AOC: 'No mystery' why it's hard to ban lawmaker stock trading

·3 min read

Last week, 27 lawmakers wrote a letter urging leaders of the U.S. House of Representatives to act quickly to bring "commonsense, bipartisan" legislation to the floor banning members of Congress from owning or trading stocks.

That letter called lawmakers' stock trading a "glaring problem" that won't go away until Congress fixes it. While federal lawmakers have unveiled a range of bills aiming to stop lawmakers' from trading stocks, the legislation may face opposition from lawmakers engaged in the behavior it's trying to rein in.

In a new interview with Yahoo Finance taped on Jan. 27, progressive Congresswoman Alexandria Ocasio-Cortez (D-NY) alluded to the difficulty of persuading members of Congress to police their own behavior.

"It's not really a mystery to me why it's difficult to pass," Ocasio-Cortez, widely known as AOC, told Yahoo Finance's editor-in-chief, Andy Serwer, in a wide-ranging interview. "I wouldn't be surprised if it was a majority of members of Congress who hold and trade individual stock."

The practice of so-called insider trading in Congress has faced widespread criticism in recent years because lawmakers have access to non-public information. Perhaps most notoriously, the Justice Department investigated four senators who sold significant amounts of stock in January and February 2020 as they were being briefed on the looming threat of COVID-19.

U.S. Representative Alexandria Ocasio-Cortez (AOC) attends the UN Climate Change Conference (COP26) in Glasgow, Scotland, Britain, November 9, 2021. REUTERS/Phil Noble
U.S. Representative Alexandria Ocasio-Cortez (AOC) attends the UN Climate Change Conference (COP26) in Glasgow, Scotland, Britain, November 9, 2021. REUTERS/Phil Noble

While those senators didn't face criminal charges, the investigation highlighted the reality that Congress often has access to inside information that could have a material effect on public companies.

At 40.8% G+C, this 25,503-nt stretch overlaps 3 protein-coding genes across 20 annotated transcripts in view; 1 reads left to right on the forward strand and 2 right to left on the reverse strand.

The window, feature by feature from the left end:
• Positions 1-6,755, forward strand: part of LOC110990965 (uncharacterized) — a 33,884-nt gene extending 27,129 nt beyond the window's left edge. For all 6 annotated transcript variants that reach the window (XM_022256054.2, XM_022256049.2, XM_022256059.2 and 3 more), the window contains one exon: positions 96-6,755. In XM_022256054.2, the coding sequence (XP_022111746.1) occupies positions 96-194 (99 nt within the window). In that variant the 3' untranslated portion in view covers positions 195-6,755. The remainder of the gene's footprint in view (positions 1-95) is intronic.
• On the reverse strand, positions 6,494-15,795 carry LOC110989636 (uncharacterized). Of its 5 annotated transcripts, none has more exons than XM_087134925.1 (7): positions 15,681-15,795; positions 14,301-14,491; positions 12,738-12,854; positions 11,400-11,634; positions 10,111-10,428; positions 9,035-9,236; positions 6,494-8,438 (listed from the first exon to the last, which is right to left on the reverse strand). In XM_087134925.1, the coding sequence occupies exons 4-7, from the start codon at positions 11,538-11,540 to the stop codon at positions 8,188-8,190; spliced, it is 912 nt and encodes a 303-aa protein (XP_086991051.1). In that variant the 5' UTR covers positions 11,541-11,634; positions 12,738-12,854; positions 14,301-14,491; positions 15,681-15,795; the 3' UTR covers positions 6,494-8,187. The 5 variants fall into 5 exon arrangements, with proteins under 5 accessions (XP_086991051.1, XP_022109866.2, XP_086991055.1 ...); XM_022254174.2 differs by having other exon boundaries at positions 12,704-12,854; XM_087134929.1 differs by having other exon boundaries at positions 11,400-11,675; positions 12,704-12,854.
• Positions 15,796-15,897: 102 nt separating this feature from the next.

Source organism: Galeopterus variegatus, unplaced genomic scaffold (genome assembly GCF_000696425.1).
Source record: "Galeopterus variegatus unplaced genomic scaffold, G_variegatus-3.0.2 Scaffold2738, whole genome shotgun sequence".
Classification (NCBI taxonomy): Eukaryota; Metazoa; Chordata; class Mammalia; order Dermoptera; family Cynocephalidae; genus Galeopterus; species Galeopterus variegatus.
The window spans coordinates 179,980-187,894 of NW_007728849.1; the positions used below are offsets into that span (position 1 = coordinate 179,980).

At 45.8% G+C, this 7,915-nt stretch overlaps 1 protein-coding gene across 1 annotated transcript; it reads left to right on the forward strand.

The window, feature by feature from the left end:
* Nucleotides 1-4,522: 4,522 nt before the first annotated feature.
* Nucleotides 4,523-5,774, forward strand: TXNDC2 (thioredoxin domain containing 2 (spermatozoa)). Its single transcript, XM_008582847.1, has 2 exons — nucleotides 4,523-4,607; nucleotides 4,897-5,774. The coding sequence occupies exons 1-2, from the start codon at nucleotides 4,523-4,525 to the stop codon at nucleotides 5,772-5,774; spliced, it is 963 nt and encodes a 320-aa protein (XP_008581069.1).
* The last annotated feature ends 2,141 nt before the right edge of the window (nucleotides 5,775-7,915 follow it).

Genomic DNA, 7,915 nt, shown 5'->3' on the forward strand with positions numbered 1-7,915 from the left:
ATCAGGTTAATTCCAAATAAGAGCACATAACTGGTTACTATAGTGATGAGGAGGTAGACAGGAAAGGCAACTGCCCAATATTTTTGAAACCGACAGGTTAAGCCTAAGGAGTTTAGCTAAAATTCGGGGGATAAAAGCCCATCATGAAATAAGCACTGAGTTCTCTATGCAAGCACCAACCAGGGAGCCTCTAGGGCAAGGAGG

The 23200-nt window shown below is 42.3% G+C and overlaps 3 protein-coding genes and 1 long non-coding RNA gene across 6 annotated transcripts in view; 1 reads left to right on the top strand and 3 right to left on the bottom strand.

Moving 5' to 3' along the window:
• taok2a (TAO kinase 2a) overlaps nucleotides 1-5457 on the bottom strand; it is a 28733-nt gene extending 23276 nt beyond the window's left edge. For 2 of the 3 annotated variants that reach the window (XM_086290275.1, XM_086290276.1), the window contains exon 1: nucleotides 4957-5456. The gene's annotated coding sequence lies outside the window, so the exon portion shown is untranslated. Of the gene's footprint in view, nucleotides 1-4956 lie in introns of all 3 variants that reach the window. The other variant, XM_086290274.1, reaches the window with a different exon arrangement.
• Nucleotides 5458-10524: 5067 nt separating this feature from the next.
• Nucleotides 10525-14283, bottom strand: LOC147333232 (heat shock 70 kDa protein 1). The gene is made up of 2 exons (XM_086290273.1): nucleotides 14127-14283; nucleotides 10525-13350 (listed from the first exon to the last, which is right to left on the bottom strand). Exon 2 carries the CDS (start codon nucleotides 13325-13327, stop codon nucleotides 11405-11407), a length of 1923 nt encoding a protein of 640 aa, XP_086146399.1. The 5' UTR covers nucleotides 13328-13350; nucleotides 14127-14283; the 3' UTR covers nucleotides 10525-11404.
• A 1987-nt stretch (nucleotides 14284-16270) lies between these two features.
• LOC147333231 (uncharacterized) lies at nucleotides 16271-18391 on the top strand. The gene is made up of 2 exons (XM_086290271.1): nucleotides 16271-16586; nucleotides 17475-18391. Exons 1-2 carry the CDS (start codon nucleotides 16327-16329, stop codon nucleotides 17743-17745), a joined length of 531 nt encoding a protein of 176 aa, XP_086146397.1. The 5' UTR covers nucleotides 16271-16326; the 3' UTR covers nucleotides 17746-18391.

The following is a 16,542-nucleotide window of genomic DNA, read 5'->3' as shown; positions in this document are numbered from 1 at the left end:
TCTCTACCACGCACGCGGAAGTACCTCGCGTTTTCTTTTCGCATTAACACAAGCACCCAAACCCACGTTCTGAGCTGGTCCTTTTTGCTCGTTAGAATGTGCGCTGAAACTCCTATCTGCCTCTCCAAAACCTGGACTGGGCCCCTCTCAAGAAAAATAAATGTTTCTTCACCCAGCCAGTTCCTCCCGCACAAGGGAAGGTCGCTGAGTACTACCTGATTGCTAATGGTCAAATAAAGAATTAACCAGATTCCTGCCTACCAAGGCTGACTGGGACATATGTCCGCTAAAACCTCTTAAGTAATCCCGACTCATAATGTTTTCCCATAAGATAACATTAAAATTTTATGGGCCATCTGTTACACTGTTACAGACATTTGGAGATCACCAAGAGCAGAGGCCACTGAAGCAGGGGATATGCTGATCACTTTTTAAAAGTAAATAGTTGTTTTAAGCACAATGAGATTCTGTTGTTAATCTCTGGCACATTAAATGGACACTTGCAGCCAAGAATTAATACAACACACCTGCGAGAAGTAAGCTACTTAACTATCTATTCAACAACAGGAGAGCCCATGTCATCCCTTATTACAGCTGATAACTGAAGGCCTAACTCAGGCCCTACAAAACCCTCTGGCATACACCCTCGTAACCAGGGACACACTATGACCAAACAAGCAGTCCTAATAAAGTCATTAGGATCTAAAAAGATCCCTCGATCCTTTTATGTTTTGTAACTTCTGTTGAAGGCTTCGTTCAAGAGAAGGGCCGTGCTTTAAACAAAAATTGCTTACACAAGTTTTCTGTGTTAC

"I am a member of Congress: Members of Congress have access to very sensitive security clearances," Ocasio-Cortez told Yahoo Finance. "We have access to very detailed, tailored briefs. We, our job is to try to anticipate and legislate for what we see is coming. And we should not have the ability to both have access to that information and be able to hold and trade individual stock."

While House members can trade stock freely, a 2012 law called the Stop Trading on Congressional Knowledge (STOCK) Act bans them from trading on "material, nonpublic information" and requires them to disclose trades within 45 days. More than a few lawmakers have violated the STOCK Act, though: A recent investigation by Insider identified 54 lawmakers who failed to comply with the law's reporting requirements.

And in 2020, 75 federal lawmakers held stock in Moderna (MRNA), Pfizer (PFE), or Johnson & Johnson (JNJ) as Congress authorized billions to develop and distribute COVID-19 vaccines made by these very companies, Insider also reported.

One bill recently introduced to further curb insider trading in Congress would aim to strengthen the STOCK Act's disclosure rules. Meanwhile, a bill introduced last month by Democratic Senators Mark Kelly of Arizona and Jon Ossoff of Georgia would prohibit lawmakers and their immediate family members from owning or trading stocks.

For her part, Ocasio-Cortez favors banning trading altogether, though she stresses that wouldn't prevent Congress members from having a broader stake in the stock market. "The key here, is that it's not to say that you can't have a retirement account or a college savings account ... a blind trust ... a mutual fund, an index fund," she said. "These are vehicles of investments that are broad, that individual members of Congress don't have direct control over."

Erin Fuchs is deputy managing editor at Yahoo Finance.

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